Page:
We have discovered a couple of great little books written by David Niven, Ph.d. entitled “The 100 simple secrets of Happy People” and “The 100 simple secrets of Happy Families”. The most interesting thing about these “secrets” is that they are all based on research. We will post a weekly tip at the ranch and here for you to consider…
Forgiveness Depends on More Than the Apology
From a foundation of trust and love, children accept and forgive mistakes we make. From a less solid foundation, children allow mistakes to stand for the whole. The key to being forgiven for the mistakes we will inevitably make is not a convincing and heartfelt apology – the key is always showing love, thus making it clear that a mistake is a mistake and not an indication of lack of interest.
The first thing that strikes me about this is that it really is about all relationships, not just our relationship with our children. If we have come to doubt someone’s feelings for us, as demonstrated by how they treat us, every ‘mistake’ steals a little bit more of our faith in them and often in ourselves.
In our work with horses we teach about ‘levels of pressure’ and how this relates to trust. We will always ask nicely, but ultimately, we mean what we say and there will be consequences (increased pressure) if our horse (or our child/teen/spouse) does not do as we have asked.
We like to use the example of curfew. If you know that you are supposed to be home at 10pm, but don’t come in till midnight and nothing (or little) happens, you quickly realize that there really isn’t a curfew. This lack of follow through can lead to questioning all kinds of things that parents tell children/teens. On the other hand, if parents follow through and enforce some consequences for the transgression, your child/teen may think twice about not doing what you have asked them to do (or not to do).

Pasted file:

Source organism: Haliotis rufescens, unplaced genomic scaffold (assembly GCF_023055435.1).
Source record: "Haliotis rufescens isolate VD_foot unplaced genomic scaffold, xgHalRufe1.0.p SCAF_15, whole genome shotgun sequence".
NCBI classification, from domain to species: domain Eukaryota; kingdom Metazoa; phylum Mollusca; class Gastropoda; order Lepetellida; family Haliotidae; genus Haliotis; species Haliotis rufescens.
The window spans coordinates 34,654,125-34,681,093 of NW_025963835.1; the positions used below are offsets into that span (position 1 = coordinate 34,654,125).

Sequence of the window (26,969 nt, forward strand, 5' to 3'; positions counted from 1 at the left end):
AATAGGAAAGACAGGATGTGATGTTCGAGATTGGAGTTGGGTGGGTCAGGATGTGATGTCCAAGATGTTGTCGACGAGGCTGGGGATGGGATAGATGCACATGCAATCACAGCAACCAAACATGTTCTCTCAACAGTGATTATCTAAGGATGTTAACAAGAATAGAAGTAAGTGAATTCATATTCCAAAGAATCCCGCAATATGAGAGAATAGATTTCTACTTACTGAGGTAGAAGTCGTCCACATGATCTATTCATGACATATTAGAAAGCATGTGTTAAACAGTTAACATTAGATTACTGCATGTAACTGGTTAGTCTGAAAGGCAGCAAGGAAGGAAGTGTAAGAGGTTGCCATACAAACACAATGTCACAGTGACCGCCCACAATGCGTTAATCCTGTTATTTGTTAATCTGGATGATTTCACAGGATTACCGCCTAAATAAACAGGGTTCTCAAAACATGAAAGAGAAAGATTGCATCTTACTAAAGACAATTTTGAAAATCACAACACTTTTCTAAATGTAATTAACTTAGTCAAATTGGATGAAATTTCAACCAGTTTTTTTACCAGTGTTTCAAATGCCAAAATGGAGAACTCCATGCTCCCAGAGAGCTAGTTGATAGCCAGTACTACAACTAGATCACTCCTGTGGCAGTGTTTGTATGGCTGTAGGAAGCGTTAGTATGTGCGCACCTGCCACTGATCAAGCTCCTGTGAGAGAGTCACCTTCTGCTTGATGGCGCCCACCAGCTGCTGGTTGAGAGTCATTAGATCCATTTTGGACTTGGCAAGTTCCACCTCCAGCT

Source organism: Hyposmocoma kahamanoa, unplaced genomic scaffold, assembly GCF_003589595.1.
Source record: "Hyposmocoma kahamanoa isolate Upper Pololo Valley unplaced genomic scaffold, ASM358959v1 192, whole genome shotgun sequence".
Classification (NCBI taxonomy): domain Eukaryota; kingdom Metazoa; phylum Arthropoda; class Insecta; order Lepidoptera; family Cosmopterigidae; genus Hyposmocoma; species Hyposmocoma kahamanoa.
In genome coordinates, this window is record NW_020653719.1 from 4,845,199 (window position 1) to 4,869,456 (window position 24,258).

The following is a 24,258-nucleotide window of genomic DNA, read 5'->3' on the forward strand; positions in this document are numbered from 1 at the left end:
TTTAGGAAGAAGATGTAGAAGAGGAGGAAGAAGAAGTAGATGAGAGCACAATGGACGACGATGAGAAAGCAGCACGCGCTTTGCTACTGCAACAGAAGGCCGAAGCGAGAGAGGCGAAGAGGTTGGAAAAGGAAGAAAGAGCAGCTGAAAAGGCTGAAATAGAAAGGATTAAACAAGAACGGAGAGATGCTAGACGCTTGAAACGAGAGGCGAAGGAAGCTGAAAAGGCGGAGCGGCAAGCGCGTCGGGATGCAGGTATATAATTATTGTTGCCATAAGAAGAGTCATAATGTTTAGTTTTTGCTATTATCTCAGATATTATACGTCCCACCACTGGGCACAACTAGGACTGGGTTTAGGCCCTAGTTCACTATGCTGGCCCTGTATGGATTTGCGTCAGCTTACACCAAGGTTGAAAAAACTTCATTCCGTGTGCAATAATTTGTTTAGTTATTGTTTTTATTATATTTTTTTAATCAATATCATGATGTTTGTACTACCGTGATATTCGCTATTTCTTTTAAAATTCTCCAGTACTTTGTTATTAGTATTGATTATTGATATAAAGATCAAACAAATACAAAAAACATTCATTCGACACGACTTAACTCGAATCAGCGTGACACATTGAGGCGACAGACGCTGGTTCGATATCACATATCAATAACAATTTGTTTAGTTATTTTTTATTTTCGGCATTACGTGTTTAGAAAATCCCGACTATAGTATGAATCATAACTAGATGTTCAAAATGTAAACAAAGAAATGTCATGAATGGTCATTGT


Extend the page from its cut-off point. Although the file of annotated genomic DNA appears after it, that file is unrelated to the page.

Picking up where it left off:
This is true of horses as well. If we have been consistent in our work with them, they know what comes next if they do not do as they are asked.
When we are able to count on someone, when we know that they mean what they say, we are able to overlook mistakes and accept apologies as genuine.
This is so true with horses. They appreciate when we communicate clearly. They can trust us. When we are sloppy or lazy or inconsistent with horses (as with people) they become anxious because they can’t trust us and do not know what to expect from us. With horses this also becomes a safety issue, since if something happens that makes them worried, and we do not have their trust, we will not be able to reassure them and help them overcome their fear.
So ultimately, being firm, fair and consistent in our communications and interactions, whether with horses or each other, leads to trust and respect.
For children, more than 80% of the basis for forgiving negative parental behavior is rooted in the pre-existing strength of the relationship rather than in the immediate aftermath of the behavior, such as the apology. Paleari, Regalia, and Finchman 2003